Measure taken to keep SA fruit fly free

DETECTED: Mediterranean fruit fly was found in Thevenard and Ceduna earlier this year. Photo: PIRSA
DETECTED: Mediterranean fruit fly was found in Thevenard and Ceduna earlier this year. Photo: PIRSA

Millions of sterile fruit flies are set to be released in two Mediterranean fruit fly outbreak areas in a bid to eradicate the horticultural pest.

The release of one million flies per week over the next eight weeks forms part of the eradication program for the two Mediterranean fruit fly outbreaks Thevenard and Ceduna, which were declared earlier this year in May and June.

Minister for Primary Industries and Regional Development Tim Whetstone said South Australia had an outstanding track record for successfully eradicating fruit fly outbreaks.

“It is only a matter of time before we eradicate these current outbreaks and South Australia has a 100 per cent success record in fruit fly eradication,” he said.

“A ground release of millions of sterile flies each week for the next eight weeks is key to combating outbreaks at Ceduna and Thevenard.

“Released sterile flies carry a lethal payload for fruit fly populations with sterile males set on a mission to mate with any remaining wild female fruit flies and eliminating the colony by breaking the cycle of females laying viable eggs – the short-lived flies die out without a new generation to follow.”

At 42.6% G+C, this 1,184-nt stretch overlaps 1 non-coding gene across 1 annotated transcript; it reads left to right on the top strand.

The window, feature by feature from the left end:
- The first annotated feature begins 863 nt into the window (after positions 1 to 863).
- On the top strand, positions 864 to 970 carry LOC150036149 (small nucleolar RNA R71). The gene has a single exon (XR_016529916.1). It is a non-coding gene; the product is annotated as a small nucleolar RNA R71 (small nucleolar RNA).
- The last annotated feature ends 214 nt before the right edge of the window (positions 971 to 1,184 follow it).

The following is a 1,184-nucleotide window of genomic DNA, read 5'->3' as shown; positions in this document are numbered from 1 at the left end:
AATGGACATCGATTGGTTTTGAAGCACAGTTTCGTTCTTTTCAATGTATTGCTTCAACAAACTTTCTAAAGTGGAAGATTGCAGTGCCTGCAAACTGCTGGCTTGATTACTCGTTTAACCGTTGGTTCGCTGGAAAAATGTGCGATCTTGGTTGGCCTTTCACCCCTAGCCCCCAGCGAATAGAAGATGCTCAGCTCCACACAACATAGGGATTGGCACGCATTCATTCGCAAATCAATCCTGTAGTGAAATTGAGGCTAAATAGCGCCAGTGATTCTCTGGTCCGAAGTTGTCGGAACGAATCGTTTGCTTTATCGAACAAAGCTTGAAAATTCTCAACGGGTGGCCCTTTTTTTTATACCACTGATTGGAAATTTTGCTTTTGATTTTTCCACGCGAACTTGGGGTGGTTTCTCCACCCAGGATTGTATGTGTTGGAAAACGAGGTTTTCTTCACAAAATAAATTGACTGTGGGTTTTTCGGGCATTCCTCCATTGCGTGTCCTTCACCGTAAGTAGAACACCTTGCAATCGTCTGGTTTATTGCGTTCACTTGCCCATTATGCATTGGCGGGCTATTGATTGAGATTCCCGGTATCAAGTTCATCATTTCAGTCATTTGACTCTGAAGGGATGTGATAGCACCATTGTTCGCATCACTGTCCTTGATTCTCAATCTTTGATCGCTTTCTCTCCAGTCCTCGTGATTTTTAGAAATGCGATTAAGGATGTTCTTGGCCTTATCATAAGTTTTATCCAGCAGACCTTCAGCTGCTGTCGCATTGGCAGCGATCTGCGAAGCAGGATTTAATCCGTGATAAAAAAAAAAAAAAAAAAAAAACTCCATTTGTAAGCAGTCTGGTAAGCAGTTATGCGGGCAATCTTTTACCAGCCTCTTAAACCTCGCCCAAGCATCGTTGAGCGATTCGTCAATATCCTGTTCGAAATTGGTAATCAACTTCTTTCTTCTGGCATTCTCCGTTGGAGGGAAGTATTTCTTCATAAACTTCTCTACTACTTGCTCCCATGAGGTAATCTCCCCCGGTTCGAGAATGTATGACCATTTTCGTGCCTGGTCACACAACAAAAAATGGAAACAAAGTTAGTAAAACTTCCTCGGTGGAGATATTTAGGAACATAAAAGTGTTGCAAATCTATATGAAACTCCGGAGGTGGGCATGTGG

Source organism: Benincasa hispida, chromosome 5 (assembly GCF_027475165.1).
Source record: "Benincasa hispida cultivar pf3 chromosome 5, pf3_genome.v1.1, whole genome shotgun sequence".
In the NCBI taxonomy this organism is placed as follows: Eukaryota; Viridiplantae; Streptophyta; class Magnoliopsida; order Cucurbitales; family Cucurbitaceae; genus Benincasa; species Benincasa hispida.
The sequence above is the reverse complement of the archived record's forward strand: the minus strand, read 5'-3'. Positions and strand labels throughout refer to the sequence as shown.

Mr Whetstone said the state government was investing $5 million per year in an effort to keep South Australia free from fruit fly, helping to protect the state’s $1.25 billion horticulture industry and allowing South Australians to “eat our backyard fruit and vegetables”.

“Keeping South Australia free of fruit fly is everyone’s responsibility and it’s a timely reminder for travellers to South Australia to remember to ‘Eat It, Bin It or Declare It’,” he said.

“My department is ramping up quarantine measures on major roads into the state and approaching our fruit growing regions.

“Drivers can expect to see random roadblocks and vehicle inspections on roads into our fruit production regions, heavy fines for carrying fruit into pest free areas and commercial vehicles found harbouring fruit will be turned around at the border.”

The Thevenard and Ceduna quarantine zones are due to be lifted on November 26 and November 27, 2018 respectively, should there be no further detections.

If you find maggots or suspect fruit fly, call the fruit fly hotline on 1300 666 010.

For further information about the importance of keeping South Australia fruit fly free, visit